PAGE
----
Sarkozy hopes eurozone deal will boost flagging popularity
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French President Nicolas Sarkozy shocked world media with a statement that Greece should not have been allowed to join the euro in a television interview Thursday evening. But in France, where 11.9 million people watched the broadcast, minds are concentrated on his efforts to salvage his chances of being reelected.
Sarkozy’s message was “it’s me or the crisis”, according to the French press Friday but he was on the defensive on the economy, admitting that the government has lowered its 2012 growth forecast from 1.75 per cent to one per cent.
And there will soon be more measures to make up a budget shortfall of six to eight billion euros, he said, although he ruled out a rise in VAT because it would reduce purchasing power.
With an opinion poll last week showing him at 36 per cent compared to Socialist presidential candidate François Hollande’s 64 per cent, Sarkozy tried to grab a little glory from Thursday’s eurozone deal.
"If the euro had exploded last night, all of Europe would have exploded," he said. “If Greece had defaulted, there would have been a domino effect carrying everyone away. If there had not been an agreement last night, it was not just Europe that would have sunk into catastrophe, it was the whole world."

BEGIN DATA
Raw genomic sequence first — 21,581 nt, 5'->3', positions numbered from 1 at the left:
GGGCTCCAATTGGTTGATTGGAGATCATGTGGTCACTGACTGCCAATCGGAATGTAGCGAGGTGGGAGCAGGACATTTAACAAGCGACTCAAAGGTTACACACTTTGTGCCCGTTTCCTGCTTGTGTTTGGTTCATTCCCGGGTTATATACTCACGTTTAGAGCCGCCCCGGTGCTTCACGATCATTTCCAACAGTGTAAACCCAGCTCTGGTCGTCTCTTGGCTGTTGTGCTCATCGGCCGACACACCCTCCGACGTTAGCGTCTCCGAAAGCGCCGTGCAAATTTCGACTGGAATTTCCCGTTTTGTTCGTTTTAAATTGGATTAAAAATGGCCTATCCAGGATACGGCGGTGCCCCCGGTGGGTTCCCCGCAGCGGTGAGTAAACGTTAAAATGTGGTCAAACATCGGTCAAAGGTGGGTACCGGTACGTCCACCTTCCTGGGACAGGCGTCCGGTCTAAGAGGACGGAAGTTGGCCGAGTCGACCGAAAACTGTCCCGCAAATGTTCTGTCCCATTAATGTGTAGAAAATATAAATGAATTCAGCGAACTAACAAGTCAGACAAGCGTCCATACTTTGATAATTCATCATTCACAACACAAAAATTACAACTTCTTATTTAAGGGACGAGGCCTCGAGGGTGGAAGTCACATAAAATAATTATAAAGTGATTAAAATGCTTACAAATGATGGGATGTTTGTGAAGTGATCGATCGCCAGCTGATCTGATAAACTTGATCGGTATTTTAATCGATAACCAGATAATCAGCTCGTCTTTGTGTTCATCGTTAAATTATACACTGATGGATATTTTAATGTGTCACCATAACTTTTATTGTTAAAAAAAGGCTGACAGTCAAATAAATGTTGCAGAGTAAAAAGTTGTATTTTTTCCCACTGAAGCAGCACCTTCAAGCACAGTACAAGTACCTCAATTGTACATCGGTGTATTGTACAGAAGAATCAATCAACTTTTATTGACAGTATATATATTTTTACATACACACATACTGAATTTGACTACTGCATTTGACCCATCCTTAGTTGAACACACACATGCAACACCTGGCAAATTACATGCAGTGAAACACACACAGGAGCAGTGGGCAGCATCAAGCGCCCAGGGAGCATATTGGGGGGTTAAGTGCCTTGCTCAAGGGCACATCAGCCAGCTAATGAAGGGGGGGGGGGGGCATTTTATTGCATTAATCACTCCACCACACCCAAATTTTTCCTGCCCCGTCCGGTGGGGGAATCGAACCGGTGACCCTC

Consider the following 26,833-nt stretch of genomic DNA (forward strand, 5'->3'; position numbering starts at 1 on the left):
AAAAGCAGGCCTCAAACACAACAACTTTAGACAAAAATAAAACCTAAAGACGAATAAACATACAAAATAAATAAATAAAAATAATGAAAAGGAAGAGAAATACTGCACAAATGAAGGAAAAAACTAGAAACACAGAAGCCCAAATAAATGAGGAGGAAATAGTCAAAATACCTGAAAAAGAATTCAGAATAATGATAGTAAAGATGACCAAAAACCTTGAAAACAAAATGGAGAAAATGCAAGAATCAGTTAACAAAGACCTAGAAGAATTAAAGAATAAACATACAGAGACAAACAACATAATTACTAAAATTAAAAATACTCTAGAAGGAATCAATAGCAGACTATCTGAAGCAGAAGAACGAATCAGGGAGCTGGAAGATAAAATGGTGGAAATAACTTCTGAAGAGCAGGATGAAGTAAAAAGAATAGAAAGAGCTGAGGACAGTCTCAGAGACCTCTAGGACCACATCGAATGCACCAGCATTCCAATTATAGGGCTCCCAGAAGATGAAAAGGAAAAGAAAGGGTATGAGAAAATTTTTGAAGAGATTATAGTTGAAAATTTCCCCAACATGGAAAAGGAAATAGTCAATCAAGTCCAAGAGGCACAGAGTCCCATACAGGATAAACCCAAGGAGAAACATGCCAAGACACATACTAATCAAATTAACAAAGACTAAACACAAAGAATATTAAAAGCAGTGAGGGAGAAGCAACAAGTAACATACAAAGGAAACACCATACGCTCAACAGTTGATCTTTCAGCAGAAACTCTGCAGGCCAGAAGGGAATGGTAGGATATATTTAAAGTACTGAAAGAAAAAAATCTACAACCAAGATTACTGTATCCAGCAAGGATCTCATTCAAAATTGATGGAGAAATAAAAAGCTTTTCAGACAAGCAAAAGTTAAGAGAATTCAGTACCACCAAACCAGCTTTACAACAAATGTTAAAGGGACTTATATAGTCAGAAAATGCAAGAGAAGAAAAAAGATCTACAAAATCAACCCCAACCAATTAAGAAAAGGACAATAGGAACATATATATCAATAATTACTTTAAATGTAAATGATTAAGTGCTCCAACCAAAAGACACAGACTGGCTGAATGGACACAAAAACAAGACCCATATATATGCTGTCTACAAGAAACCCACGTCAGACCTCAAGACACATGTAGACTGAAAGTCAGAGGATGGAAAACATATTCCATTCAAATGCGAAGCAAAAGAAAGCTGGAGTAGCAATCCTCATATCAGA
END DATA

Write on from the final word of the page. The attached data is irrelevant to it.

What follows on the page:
Unlike Hollande, who was selected in this month’s Socialist Party primary election, the president is not yet officially a candidate in next year's presidential election. In Thursday’s broadcast he said “the debate … will be settled” at the end of January or early February, although economist and presidential adviser Alain Minc on Friday scoffed that “everybody knows he is a candidate, it’s a debate of no interest”.
Taking care to point out that he was not in power at the time, Sarkozy declared, “"Let's be clear, it was a mistake."
Reactions to the interview followed predictable party lines:
- For the Socialists, Hollande on Friday insisted that Sarkozy might raise VAT by stealth and judged the interview “facile packaging to justify a failed presidential term”;
- Green party leader Cécile Duflot compared the president to a “racked record”, trying to “convince himself that he was the best president”;
- Ex-minister and Christian Democrat Party leader Christine Boutin wanted to know why the 35-hour working week had not been abolished;
- François Copé, the general secretary of Sarkozy’s UMP party, indicated that the government will try to enforce cuts in local authority spending.
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